Our View: SA slates have hurt student representation in recent years by creating inherent rifts between branches
Anyone who has followed the Student Association elections for the past three years would have had a case of d?j? vu last week. During the general election, the Real GW slate overwhelmingly dominated the Senate election, and the group’s presidential and vice-presidential candidates were expected to prevail in last week’s run off. But for the third year in a row, an SA insider backed by a winning slate lost the top post to an unaffiliated candidate.
Morgan Corr’s loss to Lamar Thorpe for the SA presidency mirrors last year’s election in which SA career politician Ben Traverse, one of the leaders of the overwhelmingly successful Coalition for Reform slate, lost to SA outsider Audai Shakour. Two years ago, the Clean Slate took many Senate seats while failing to secure a victory for their executive vice presidential candidate.
A clear pattern emerges from three years’ experience with SA elections: the major slates have failed to gain control of the executive branch, preventing them from taking total control of student government. This pattern engenders inherent division between the executive and Senate, furthering in-fighting and promulgating inefficacy.
Another negative outcome of the recent reliance on slates is their quick devolution after the election. These loose associations of students do not strictly adhere to their own platforms. Rather, the common bond is the desire to win an election. The danger behind this reality is that random assemblages of students lock out individual candidates who may have fresh ideas outside of the scope of the slates. As the SA continues to contemplate constitutional changes, its framers should seriously consider banning slates in future elections to mitigate their negative effects.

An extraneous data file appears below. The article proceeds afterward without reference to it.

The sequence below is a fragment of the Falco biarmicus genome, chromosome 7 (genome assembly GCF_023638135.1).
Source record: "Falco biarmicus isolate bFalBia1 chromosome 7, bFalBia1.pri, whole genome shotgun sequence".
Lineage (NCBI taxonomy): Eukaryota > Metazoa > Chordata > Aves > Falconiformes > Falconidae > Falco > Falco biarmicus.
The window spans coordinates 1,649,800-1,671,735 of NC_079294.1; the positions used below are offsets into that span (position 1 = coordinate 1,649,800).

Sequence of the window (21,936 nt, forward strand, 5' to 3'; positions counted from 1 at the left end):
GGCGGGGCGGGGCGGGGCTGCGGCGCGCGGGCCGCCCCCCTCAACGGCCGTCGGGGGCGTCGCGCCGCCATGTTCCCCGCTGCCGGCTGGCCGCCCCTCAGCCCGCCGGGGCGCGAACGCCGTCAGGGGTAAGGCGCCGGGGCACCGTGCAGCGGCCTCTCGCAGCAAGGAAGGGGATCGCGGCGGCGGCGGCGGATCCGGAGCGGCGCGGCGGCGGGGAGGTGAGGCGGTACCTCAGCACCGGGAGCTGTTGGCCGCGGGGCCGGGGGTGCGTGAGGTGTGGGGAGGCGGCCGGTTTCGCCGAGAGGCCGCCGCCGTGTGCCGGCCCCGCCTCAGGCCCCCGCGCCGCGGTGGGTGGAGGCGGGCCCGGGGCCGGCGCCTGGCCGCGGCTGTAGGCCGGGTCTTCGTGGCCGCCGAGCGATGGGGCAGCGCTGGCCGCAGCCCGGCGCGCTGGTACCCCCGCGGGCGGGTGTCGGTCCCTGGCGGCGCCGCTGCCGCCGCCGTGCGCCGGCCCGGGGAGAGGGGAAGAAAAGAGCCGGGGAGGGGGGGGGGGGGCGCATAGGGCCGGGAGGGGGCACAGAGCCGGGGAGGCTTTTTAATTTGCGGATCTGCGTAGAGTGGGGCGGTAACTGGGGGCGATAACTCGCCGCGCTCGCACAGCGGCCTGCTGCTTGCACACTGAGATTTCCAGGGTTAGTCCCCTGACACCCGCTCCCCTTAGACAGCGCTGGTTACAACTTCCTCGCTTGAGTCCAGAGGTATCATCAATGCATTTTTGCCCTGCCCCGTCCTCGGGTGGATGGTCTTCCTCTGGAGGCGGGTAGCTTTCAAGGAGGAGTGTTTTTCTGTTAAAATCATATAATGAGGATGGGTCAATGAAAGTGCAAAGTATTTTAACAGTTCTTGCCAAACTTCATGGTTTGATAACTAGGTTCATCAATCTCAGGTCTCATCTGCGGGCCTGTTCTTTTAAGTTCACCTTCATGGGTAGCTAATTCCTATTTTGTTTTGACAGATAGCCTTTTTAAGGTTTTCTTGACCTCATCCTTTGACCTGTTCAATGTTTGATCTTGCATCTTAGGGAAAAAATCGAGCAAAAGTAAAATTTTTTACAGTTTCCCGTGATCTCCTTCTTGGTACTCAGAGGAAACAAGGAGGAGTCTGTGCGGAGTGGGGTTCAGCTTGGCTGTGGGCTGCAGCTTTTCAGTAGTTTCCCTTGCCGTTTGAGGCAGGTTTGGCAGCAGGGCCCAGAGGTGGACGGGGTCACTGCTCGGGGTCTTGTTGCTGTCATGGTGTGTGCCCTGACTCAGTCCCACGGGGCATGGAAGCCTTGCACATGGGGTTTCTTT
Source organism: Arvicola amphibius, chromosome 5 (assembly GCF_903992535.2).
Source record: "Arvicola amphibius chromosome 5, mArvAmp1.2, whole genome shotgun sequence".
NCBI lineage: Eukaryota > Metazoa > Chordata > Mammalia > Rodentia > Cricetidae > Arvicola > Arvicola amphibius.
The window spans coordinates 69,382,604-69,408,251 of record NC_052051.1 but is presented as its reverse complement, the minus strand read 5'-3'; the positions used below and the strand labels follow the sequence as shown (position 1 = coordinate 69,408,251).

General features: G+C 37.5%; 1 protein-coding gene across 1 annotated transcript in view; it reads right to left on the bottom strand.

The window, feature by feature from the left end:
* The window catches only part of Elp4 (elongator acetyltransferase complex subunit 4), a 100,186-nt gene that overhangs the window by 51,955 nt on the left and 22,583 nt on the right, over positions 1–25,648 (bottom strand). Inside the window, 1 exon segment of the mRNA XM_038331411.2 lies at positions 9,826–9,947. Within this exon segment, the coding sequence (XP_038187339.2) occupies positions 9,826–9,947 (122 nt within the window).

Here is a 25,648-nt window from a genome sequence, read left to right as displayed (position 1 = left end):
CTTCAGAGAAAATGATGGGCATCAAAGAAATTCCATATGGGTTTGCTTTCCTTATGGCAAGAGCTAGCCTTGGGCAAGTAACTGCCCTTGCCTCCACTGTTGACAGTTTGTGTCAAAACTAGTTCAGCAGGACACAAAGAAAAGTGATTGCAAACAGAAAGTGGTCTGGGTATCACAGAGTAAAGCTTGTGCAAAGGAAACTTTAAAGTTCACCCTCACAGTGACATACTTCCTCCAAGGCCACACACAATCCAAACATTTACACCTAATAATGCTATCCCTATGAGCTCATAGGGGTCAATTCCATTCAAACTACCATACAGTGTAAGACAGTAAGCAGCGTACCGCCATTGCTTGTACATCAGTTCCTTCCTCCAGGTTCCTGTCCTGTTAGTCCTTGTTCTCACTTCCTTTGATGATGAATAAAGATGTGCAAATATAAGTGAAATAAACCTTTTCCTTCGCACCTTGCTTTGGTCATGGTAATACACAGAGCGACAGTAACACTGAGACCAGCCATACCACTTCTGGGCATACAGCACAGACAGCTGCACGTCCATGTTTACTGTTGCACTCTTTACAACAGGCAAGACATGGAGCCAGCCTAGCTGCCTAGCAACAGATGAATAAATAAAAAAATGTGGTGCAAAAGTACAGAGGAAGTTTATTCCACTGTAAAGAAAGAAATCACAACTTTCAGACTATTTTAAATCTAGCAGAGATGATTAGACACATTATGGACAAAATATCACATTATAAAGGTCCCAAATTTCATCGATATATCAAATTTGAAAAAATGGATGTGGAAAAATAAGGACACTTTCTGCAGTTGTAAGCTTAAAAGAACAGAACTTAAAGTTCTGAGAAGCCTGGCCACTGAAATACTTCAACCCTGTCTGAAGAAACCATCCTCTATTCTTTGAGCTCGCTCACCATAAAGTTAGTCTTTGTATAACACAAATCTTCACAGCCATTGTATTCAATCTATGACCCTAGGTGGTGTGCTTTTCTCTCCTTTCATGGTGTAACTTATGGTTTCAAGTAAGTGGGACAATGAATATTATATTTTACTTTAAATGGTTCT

Although Real GW was unable to ensure victory for its top two candidates, they did win a majority of seats in next year’s Senate. This dynamic has the potential to halt progress in the SA by creating an internally adversarial student government, resulting in another year plagued by few results. If next year’s elected body is to overcome that pitfall, SA members must work toward greater cooperation between these two branches.
Lamar Thorpe is coming off an election won through integrity, principle and enthusiasm. He should stick to these winning qualities as he begins his relationship with the Senate. It is important that both sides recognize each other’s achievements and make a concerted effort to make cooperation a priority.
Josh Lasky, who won the EVP race, has worked closely with Thorpe in recent days. An effective working relationship must be achieved between the two to avoid another year of business as usual. Lasky, a personable individual who understands the constraints of his position and the SA in general, has the unique challenge and opportunity to bridge the gap between the executive and the Senate. No one has fulfilled such a role in previous years, making the results of that vacancy – little progress and sustained conflict – abundantly clear.
The SA is coming off one of its least productive years in recent history, but there is an opportunity for change. A more efficient and cooperative SA will not only ensure tangible results, but it will also negate the impetus behind forming slates – SA internal division – for future elections. This year, SA representatives should learn from the failure of slates in the past, put aside petty political differences and focus on the goal at hand: making GW a better place.